-- BCCB (starred review)

If there is one thing that I have learned at Extreme Kids and through living with my son Felix, it is that the distinction between the disabled and the so called normal is at best blurry and usually in flux.  We all have our blind spots and inabilities, and though they might be taken for weaknesses, they can bring us to places of deeper understanding and experience.  This knowledge permeates Reyl’s book, which is not about autism, or a broken family, or an ambitious mother.  Rather Kids Like Us is a beautiful tale about young love, the solace of books, the complications of friendship, and the taste of Martin’s cassoulet... full review
-- Eliza Factor, Extreme Kids

From the author of 2013 adult novel "Lessons in French" comes a love story like no other, set in summer in France and told in the unforgettable voice of a 16-year-old boy on the autism spectrum.  Martin, son of a French father and American mother, has always attended a small school with other autistic kids at home in Los Angeles but his mother signs him up for the summer session at the local high school in a small French town while she directs a movie filming at a historic castle.... full review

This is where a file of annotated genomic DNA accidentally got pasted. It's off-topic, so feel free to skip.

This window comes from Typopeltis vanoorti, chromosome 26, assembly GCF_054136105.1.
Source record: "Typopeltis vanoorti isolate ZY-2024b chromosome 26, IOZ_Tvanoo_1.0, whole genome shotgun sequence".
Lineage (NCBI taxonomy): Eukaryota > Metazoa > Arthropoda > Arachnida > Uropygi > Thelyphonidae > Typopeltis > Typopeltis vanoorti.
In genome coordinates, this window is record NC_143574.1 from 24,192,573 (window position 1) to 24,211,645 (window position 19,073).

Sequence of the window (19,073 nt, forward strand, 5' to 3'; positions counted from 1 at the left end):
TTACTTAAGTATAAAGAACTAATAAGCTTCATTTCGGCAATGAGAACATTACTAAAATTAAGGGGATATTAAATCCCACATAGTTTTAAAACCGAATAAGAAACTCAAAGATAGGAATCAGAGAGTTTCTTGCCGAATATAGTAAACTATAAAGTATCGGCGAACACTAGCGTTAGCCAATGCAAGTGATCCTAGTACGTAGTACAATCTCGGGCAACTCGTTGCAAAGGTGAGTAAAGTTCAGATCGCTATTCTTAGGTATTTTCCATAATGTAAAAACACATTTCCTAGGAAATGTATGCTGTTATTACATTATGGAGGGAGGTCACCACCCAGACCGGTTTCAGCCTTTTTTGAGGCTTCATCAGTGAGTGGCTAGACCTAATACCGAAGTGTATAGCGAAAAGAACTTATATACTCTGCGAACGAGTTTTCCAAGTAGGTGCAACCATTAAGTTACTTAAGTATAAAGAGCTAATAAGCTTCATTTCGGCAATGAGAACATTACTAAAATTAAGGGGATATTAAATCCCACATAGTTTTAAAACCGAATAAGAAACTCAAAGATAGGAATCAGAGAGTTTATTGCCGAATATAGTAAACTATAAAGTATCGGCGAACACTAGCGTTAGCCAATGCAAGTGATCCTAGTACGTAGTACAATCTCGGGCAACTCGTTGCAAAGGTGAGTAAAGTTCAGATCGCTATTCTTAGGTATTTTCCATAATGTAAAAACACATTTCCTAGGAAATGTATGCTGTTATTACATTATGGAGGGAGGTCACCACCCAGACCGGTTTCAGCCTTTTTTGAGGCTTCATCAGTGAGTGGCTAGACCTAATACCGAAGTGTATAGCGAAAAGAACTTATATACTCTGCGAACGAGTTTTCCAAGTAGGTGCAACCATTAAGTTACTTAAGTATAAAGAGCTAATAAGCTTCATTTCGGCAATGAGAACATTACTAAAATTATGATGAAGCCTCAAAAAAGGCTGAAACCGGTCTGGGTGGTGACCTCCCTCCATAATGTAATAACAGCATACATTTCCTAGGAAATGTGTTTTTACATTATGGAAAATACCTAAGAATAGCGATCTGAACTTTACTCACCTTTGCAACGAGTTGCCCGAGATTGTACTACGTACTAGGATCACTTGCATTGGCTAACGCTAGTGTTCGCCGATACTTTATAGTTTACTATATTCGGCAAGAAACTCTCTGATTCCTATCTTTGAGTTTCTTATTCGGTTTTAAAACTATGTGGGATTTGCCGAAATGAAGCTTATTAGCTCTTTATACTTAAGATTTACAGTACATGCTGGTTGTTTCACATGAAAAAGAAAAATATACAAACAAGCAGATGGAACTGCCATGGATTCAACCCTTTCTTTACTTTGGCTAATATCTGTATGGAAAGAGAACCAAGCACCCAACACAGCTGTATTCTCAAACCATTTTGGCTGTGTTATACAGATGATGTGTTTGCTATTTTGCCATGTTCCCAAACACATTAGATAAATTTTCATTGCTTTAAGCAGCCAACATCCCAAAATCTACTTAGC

-- Buffalo News

Sixteen-year-old Martin Dubois navigates family, friendships, and neurotypical attitudes in Reyl's teen romance. Spending the first half of the summer in France on location with his filmmaker mother and Stanford-bound sister is as thrilling as it is terrifying for Martin. The white, autistic teen's near fluency in French, his penchant for classic French cookery, and his complex affinity for Proust's In Search of Lost Time (or Search, as he calls it) ought to make the trip an exciting immersion. But they are not enough to drown out Martin's anxiety about attending a general education French high school (lycée), where his ways of interpreting and interacting with the physical and social worlds are sure to clash with others'. To his surprise, however, he makes friends with a few students rather quickly and finds referential roles for all of them in Search, including the potential for romance. But when it becomes clear that the other teens have only befriended him for his proximity to Hollywood stars, Martin begins to consider all the relationships in his life and what they mean to and for him. While Reyl hasn't broken the mold of autistic teen protagonists, Martin is a credit to the growing corpus, with multimodal idiosyncrasies that he builds on rather than buries and a validating first-person narrative and first romance. A charming debut.